Well, it’s taken a while, but I’ve finally found an excuse to get antidisestablishmentarianism into a blogpost.
The notion arose to describe those against the disestablishment of the Church of England. But when I studied this stuff years ago, we learned that some of the folk against the disestablishment of the Church were not actually fans of the Church; indeed some were actually quite hostile to it. Such folk just didn’t want to start picking away the fabric of local conservative society in ways which harmed their local interests. For these latter folk the enemies were those challenging the status quo – and their enemy’s enemies were their friends.
And so it is with Scottish Labour’s present leadership. The enemy is seen as the SNP and their enemy’s enemy is the Tories. So: ‘vote Labour just this once, Tories, because we’re really all of the same side’ is the disastrous message.
We’re not talking about encouraging Tories to switch to Labour a la New Labour in 1997 here, by the way. Persuading folk to switch sides to you is what politics is all about. No, we’re talking about borrowing votes from conservatives because, in the short run, they think that’ll represent their conservative interests. In this way, all of the right-wing assumptions which underpin the Tory election campaign – here’s The Herald’s Ian MacWhirter (paywall) with a characteristically good piece on this – will bind such Labour folk to the Tories forever in the minds of most Scots. That way lies oblivion for the Scottish Labour Party.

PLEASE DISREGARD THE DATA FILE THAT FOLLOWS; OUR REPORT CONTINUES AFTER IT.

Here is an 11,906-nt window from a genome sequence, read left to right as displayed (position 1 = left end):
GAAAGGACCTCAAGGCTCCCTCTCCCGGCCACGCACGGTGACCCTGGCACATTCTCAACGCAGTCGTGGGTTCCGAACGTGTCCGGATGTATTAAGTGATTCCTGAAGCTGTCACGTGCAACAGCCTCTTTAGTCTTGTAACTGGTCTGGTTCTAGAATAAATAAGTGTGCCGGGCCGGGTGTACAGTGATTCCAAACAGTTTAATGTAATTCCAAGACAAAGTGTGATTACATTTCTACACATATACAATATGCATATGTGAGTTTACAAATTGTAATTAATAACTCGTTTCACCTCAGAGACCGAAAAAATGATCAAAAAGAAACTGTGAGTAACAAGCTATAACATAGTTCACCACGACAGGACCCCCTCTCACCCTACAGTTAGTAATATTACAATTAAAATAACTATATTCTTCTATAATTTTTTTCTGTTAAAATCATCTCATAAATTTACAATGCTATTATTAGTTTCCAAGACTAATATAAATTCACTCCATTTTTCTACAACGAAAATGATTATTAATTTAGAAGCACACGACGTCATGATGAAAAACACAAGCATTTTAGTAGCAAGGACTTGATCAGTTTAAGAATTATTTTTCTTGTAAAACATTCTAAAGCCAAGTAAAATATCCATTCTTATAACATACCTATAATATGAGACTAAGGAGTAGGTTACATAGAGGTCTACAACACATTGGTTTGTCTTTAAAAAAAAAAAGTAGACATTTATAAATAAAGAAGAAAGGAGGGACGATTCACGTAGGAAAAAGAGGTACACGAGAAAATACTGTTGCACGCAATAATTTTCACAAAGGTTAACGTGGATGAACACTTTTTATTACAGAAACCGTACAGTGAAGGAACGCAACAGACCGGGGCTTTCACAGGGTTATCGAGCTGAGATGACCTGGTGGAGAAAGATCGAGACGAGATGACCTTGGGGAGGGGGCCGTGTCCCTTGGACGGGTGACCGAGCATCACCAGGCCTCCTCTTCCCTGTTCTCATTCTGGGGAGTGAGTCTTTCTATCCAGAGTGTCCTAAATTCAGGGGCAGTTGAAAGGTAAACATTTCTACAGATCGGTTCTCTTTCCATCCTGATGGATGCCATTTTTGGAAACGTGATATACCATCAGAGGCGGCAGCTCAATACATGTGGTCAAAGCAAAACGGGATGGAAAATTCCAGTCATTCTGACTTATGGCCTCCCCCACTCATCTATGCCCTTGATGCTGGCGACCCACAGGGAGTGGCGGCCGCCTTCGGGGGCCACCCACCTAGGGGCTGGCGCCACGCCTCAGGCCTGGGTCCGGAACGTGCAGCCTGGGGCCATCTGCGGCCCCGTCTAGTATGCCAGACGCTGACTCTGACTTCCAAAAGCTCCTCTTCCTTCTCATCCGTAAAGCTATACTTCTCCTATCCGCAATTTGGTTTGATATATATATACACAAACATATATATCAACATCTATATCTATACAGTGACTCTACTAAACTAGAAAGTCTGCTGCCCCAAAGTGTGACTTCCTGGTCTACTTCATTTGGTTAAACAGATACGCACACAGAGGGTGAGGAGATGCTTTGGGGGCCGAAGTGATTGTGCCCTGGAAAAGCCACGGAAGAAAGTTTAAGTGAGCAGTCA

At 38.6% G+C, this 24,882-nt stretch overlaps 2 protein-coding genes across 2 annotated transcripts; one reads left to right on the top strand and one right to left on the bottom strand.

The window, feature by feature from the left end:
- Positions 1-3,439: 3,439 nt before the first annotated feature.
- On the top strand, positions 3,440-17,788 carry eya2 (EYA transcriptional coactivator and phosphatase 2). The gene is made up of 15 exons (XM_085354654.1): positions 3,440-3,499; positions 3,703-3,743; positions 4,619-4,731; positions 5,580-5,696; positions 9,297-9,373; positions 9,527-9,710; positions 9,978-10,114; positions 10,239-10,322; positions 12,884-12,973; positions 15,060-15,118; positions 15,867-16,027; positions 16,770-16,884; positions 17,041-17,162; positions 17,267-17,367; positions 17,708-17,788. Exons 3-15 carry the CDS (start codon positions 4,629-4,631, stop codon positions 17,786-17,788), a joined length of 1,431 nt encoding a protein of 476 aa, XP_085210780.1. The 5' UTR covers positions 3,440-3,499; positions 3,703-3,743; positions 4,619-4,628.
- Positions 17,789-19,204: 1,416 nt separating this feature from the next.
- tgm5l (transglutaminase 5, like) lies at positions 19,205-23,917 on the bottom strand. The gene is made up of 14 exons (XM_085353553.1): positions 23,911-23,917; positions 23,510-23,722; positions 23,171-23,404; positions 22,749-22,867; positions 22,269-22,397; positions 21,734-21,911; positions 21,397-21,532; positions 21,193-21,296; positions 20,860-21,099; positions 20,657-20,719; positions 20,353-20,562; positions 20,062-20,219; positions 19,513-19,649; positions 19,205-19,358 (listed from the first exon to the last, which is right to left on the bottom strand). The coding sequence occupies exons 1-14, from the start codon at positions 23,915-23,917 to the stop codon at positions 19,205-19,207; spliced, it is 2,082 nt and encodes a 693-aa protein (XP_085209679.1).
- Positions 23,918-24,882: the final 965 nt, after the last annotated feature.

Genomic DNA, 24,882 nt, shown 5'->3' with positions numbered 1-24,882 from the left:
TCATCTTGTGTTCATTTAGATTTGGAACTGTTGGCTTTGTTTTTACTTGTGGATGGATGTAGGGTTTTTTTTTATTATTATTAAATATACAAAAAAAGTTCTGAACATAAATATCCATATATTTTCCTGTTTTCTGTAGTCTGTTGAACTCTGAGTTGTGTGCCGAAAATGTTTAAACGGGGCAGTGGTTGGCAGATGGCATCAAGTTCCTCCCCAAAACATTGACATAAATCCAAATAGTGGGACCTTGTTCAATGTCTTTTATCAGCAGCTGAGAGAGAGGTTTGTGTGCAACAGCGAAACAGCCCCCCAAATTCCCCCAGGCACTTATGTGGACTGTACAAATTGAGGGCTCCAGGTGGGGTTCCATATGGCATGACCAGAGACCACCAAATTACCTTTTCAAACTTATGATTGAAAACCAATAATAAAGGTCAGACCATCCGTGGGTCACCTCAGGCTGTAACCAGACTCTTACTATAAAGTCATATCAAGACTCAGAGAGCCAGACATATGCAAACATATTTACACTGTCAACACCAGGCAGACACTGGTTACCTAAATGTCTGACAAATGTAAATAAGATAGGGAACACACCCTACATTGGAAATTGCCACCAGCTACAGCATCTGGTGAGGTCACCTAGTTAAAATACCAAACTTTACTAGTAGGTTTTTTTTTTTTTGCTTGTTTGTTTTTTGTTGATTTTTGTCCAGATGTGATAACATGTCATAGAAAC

More sensible Scottish Labour candidates will recognise that the Tory government, any Tory government, is the enemy. They’ll set out some decent policy ideas, instead of obsessing about their objection to an independence referendum the Scottish government has a democratic mandate for. And in this way, they’ll maybe attract the attention of ex-Labour voters who have left for the SNP. In the face of oblivion it’s worth a try, surely?
For those interested, The Church of Scotland disestablished in 1929…..